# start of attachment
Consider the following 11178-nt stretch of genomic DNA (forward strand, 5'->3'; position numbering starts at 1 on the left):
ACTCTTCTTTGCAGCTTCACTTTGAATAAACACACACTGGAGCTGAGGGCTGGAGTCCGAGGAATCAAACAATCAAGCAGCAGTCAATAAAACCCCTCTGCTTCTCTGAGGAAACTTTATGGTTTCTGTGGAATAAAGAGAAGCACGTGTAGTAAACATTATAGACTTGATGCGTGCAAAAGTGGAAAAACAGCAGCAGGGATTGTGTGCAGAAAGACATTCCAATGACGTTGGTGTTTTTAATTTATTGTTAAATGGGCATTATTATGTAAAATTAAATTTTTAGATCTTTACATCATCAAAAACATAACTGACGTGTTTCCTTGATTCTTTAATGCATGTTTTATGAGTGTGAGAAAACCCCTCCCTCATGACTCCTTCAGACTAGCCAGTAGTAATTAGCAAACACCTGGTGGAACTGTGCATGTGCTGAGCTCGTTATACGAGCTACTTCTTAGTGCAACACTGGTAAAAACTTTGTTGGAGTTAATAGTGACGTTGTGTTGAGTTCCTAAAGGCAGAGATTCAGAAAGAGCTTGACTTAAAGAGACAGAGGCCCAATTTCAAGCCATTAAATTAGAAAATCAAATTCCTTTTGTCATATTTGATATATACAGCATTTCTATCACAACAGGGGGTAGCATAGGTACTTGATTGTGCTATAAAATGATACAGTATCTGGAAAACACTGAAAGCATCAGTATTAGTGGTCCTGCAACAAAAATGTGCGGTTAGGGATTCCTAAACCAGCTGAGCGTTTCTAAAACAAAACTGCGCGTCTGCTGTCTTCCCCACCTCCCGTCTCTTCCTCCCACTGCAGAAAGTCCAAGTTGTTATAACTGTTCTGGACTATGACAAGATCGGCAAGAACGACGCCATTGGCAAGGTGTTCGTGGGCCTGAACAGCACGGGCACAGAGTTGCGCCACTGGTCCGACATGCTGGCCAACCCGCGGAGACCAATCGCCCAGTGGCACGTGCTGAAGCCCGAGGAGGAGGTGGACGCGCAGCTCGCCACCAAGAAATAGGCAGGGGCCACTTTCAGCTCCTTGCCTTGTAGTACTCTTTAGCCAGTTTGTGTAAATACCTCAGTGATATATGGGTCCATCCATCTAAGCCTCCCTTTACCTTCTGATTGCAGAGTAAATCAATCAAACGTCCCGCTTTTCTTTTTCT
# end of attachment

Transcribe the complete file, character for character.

Consider the following 11178-nt stretch of genomic DNA (forward strand, 5'->3'; position numbering starts at 1 on the left):
ACTCTTCTTTGCAGCTTCACTTTGAATAAACACACACTGGAGCTGAGGGCTGGAGTCCGAGGAATCAAACAATCAAGCAGCAGTCAATAAAACCCCTCTGCTTCTCTGAGGAAACTTTATGGTTTCTGTGGAATAAAGAGAAGCACGTGTAGTAAACATTATAGACTTGATGCGTGCAAAAGTGGAAAAACAGCAGCAGGGATTGTGTGCAGAAAGACATTCCAATGACGTTGGTGTTTTTAATTTATTGTTAAATGGGCATTATTATGTAAAATTAAATTTTTAGATCTTTACATCATCAAAAACATAACTGACGTGTTTCCTTGATTCTTTAATGCATGTTTTATGAGTGTGAGAAAACCCCTCCCTCATGACTCCTTCAGACTAGCCAGTAGTAATTAGCAAACACCTGGTGGAACTGTGCATGTGCTGAGCTCGTTATACGAGCTACTTCTTAGTGCAACACTGGTAAAAACTTTGTTGGAGTTAATAGTGACGTTGTGTTGAGTTCCTAAAGGCAGAGATTCAGAAAGAGCTTGACTTAAAGAGACAGAGGCCCAATTTCAAGCCATTAAATTAGAAAATCAAATTCCTTTTGTCATATTTGATATATACAGCATTTCTATCACAACAGGGGGTAGCATAGGTACTTGATTGTGCTATAAAATGATACAGTATCTGGAAAACACTGAAAGCATCAGTATTAGTGGTCCTGCAACAAAAATGTGCGGTTAGGGATTCCTAAACCAGCTGAGCGTTTCTAAAACAAAACTGCGCGTCTGCTGTCTTCCCCACCTCCCGTCTCTTCCTCCCACTGCAGAAAGTCCAAGTTGTTATAACTGTTCTGGACTATGACAAGATCGGCAAGAACGACGCCATTGGCAAGGTGTTCGTGGGCCTGAACAGCACGGGCACAGAGTTGCGCCACTGGTCCGACATGCTGGCCAACCCGCGGAGACCAATCGCCCAGTGGCACGTGCTGAAGCCCGAGGAGGAGGTGGACGCGCAGCTCGCCACCAAGAAATAGGCAGGGGCCACTTTCAGCTCCTTGCCTTGTAGTACTCTTTAGCCAGTTTGTGTAAATACCTCAGTGATATATGGGTCCATCCATCTAAGCCTCCCTTTACCTTCTGATTGCAGAGTAAATCAATCAAACGTCCCGCTTTTCTTTTTCT